Samuel (FR-Butajira): Yes, I also know the area very well. I asked the same question. I also have many friends there. I tried to gather some information beforehand. Yes, there is that kind of trend of what you just said. But this one is not like that. The produce green beans have changed their lives. Green beans within 3 months can earn them about 70,000ETB for only 0.25 Hectare land. This has helped them a lot to improve their living condition. Green path has entered the area around 5 years ago. Within this short period of time, they could earn about 100,000 to 150,000ETB per year from the Company. They could hire from 30 to 40 workers at a time. When they sell this produce to the Company, they earn good amount of money which has brought many changes in their life based on my understanding.
Melesech (FR- Jawi Woreda): As you remember, we were calling each other both with you Mahlet and Aschalew. There is a security issue in my area. The area was very difficult. Another problem I encountered was, farmers don’t farm in that area even if they are resident in that Kebele. All Kebeles including Fendika, the situation is the same. They farm in another distant area sometimes up to 100-150km. They close their house and go to their farming place so it was difficult to find them. After harvesting, they will come back to their residence around December.
Another challenge was the farmers I found also were very hesitant. They have trust issue. The acceptability in that community is hard. Mostly they are not willing to participate. My guider was an agri-expert from the Kebele. But still, it was challenging.
But overall, the most difficult thing for me was finding farmers. Even traders open their warehouse during selling season not at this time. This was my experience.
Mahlet (PM): The data you sent recently has 4 traders. We assumed there were no traders especially for Soya because our understanding was, it is only sold through the Union. So, can you explain the 4 traders? What are their profiles?
Melsech (FR- Jawi Woreda): In the beginning, I focused more on finding the farmers but there are traders. But now the crops are not ready for sale so they don’t open their warehouse at this time.
Aschalew (FM): Do these traders have any connection with the value chain actors? Do they aggregate Soya and sell it to either the Union or to ECX?
Melesech (FR-Jawi Woreda): They don’t have that kind of connection. But they do collect products in large quantity mostly Soya and sell it to agents, individuals and other big traders.
Aschalew (FM): Similar question like the others, what are the definition of model farmers in your area?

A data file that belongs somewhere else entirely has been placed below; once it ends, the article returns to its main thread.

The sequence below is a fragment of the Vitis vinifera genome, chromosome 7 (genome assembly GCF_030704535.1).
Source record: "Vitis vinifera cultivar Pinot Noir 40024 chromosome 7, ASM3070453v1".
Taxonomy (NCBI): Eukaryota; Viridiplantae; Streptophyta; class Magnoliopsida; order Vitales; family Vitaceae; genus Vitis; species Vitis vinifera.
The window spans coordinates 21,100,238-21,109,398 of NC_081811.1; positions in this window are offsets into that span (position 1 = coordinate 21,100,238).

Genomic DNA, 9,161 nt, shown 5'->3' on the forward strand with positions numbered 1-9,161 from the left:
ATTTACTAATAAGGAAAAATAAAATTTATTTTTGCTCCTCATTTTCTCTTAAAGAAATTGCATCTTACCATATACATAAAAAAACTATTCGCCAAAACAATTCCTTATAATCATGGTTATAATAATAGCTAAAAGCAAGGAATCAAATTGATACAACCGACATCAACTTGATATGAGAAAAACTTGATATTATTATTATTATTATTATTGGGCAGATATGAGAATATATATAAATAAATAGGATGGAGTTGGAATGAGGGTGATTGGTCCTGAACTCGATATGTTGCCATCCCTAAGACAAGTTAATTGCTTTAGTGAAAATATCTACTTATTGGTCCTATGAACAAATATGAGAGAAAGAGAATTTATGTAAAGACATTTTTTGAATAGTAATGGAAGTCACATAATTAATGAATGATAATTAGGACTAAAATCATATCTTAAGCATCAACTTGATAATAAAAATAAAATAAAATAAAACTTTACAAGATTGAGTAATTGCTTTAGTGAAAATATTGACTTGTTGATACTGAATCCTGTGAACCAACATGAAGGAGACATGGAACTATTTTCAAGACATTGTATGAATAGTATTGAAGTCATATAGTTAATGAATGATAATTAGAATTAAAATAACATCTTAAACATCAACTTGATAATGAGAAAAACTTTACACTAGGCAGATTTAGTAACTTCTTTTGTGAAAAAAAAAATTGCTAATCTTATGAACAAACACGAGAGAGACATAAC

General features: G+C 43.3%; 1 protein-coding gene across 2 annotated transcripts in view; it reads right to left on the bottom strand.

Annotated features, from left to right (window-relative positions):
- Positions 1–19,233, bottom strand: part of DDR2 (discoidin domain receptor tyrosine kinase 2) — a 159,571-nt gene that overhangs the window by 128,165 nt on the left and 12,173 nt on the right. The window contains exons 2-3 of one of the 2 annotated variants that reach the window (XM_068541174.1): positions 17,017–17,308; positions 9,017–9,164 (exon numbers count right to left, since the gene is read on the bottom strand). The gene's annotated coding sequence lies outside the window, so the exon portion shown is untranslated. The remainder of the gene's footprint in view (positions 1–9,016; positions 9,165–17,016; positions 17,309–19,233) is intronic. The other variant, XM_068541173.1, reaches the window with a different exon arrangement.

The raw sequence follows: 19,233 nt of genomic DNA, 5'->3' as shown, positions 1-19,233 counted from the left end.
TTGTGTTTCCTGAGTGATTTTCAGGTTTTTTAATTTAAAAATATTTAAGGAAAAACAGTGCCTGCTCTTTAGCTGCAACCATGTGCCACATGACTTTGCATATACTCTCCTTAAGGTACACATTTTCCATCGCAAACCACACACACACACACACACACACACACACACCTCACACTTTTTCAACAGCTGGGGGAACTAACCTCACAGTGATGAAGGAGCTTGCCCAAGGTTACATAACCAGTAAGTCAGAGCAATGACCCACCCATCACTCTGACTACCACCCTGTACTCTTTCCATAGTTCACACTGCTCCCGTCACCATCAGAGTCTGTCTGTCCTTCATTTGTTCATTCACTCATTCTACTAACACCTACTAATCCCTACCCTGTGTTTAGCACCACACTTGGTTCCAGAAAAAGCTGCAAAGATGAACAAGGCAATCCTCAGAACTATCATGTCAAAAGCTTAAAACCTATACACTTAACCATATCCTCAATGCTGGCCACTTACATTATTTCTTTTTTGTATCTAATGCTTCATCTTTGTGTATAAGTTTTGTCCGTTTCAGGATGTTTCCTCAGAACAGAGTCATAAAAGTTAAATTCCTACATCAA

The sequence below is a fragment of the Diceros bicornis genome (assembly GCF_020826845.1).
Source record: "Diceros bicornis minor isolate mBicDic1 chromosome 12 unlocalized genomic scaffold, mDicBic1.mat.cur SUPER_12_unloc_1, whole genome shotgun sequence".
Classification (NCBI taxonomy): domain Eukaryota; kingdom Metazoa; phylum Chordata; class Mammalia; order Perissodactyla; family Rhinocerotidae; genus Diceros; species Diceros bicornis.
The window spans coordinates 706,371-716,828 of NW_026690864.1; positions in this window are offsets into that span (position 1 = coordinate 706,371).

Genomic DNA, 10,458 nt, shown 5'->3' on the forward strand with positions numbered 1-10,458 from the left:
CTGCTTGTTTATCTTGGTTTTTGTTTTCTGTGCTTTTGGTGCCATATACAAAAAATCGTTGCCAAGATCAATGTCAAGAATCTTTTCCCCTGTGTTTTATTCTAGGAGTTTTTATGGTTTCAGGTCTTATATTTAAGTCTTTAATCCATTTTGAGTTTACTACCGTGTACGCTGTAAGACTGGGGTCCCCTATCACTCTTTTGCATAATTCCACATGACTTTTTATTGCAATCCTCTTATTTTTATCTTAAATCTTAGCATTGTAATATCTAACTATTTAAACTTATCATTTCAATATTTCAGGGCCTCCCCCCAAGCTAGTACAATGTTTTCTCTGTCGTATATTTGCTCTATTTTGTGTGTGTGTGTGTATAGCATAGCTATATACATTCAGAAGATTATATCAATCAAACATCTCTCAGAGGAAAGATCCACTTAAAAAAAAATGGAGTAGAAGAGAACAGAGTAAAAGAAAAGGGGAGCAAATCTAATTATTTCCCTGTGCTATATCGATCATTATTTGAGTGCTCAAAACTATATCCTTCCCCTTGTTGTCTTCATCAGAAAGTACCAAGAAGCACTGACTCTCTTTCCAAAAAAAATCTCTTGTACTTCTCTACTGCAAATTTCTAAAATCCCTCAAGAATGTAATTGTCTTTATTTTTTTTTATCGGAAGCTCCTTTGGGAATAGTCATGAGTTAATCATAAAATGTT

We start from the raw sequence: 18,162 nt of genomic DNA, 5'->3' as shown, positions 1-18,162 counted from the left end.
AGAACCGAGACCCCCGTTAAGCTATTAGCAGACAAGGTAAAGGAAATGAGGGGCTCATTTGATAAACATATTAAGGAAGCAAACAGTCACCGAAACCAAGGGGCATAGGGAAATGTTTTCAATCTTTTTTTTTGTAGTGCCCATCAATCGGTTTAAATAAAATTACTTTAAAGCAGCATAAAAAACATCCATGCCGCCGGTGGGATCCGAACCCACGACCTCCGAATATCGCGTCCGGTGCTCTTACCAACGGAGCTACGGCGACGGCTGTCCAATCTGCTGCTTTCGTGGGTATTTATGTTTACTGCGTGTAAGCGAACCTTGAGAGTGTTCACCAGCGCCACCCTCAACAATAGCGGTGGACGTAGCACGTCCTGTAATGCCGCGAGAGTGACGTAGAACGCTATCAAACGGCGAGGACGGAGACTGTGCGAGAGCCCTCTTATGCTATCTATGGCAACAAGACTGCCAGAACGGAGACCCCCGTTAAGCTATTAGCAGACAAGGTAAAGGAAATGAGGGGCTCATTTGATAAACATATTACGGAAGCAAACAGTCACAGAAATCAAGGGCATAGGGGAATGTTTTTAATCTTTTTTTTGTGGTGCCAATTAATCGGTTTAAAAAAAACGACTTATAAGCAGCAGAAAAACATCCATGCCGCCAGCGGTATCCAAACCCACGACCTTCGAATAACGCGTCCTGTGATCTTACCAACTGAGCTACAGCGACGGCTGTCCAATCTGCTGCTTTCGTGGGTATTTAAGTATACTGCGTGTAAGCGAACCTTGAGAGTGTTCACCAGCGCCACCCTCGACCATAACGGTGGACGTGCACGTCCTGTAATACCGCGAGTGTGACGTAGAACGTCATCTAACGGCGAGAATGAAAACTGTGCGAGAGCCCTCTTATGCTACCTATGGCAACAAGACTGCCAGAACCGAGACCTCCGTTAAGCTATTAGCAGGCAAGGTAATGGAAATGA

Melesech (FR-Jawi Woreda): I got the list from the agri-experts in the Kebele. They said, model farmers are the one who implements what we teach them. They are better in their living standards. Other criteria is their production level but this is not the only condition to be a model farmer.
Mahlet (PM): Are there cut off points in terms of measurement of more production either in quintal or other local measurement?
Melesech (FR-Jawi Woreda): For instance: Farmers that produce more in small Hectare land using appropriate inputs, they call them model farmers.
Aschalew (FM): What about your view and opinion? After interviewing a model farmer from your list, are they actually better or was there anyone that didn’t seem like a model farmer? Or were they truly better than other SHF in terms of their living condition and productivity.
Melesech (FR-Jawi Woreda): Yes, when you see their house, it is better. They also use the inputs given to them appropriately and are more successful.
Aschalew (FM): Okay, good.
Tekalign (FR-Assela): In the beginning, it was difficult for me. I went straight to Kebele leaders with my letters. The Southern Assela Cooperative that is in that area is not very active, it is also criticized for having corruptive system. The people in general do not have a good impression of the Cooperative so I went to the Kebele instead. The Kebeles are powerful. I explained to them in detail what we are about to do. Like wanting to know about companies that buys malt barely from them and their related work activities. Since I did the Kebele survey with the Kebele Chairperson, he knows about the study already. He gave me a contact of Kebele manager. I met him there and he was positive about it. He is involved in distributing seeds and he also collects products from the farmers and is involved in trading. He has a big warehouse. He was interested but he didn’t have time. He also handles security issues so he was very busy. I understood that and I asked for another facilitator. Some time has passed between finding a new facilitator and trying to meet the first person. He also had lots of meetings to attend. I waited for him in the meantime interviewing 2 to 3 farmers who were also attending meetings. Then, the Kebele chairperson gave me another facilitator/guider. He helped me a lot. We went house to house together to find respondents. It also was close to my home so all this was possible. And I was able to finish my survey.